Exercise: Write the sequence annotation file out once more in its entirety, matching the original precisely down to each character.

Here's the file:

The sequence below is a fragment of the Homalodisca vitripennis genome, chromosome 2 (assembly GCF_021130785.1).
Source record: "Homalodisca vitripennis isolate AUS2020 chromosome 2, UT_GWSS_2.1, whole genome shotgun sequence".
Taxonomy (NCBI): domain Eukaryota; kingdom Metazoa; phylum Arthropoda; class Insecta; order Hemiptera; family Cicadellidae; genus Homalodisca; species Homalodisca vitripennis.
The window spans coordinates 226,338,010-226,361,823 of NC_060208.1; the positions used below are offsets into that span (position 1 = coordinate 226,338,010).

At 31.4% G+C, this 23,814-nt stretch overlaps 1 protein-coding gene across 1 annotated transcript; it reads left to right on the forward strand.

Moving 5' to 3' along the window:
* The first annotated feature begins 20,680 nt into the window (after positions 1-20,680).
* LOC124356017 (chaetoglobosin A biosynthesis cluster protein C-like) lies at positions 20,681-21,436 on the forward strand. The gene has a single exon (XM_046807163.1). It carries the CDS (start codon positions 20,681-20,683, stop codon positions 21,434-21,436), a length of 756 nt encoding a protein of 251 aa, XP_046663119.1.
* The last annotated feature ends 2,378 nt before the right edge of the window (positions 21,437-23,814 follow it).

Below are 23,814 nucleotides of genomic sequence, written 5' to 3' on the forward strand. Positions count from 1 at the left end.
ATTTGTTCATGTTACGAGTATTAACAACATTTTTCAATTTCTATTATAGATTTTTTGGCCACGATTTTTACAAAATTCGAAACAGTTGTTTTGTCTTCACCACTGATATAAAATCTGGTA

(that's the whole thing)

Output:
The sequence below is a fragment of the Homalodisca vitripennis genome, chromosome 2 (assembly GCF_021130785.1).
Source record: "Homalodisca vitripennis isolate AUS2020 chromosome 2, UT_GWSS_2.1, whole genome shotgun sequence".
Taxonomy (NCBI): domain Eukaryota; kingdom Metazoa; phylum Arthropoda; class Insecta; order Hemiptera; family Cicadellidae; genus Homalodisca; species Homalodisca vitripennis.
The window spans coordinates 226,338,010-226,361,823 of NC_060208.1; the positions used below are offsets into that span (position 1 = coordinate 226,338,010).

At 31.4% G+C, this 23,814-nt stretch overlaps 1 protein-coding gene across 1 annotated transcript; it reads left to right on the forward strand.

Moving 5' to 3' along the window:
* The first annotated feature begins 20,680 nt into the window (after positions 1-20,680).
* LOC124356017 (chaetoglobosin A biosynthesis cluster protein C-like) lies at positions 20,681-21,436 on the forward strand. The gene has a single exon (XM_046807163.1). It carries the CDS (start codon positions 20,681-20,683, stop codon positions 21,434-21,436), a length of 756 nt encoding a protein of 251 aa, XP_046663119.1.
* The last annotated feature ends 2,378 nt before the right edge of the window (positions 21,437-23,814 follow it).

Below are 23,814 nucleotides of genomic sequence, written 5' to 3' on the forward strand. Positions count from 1 at the left end.
ATTTGTTCATGTTACGAGTATTAACAACATTTTTCAATTTCTATTATAGATTTTTTGGCCACGATTTTTACAAAATTCGAAACAGTTGTTTTGTCTTCACCACTGATATAAAATCTGGTA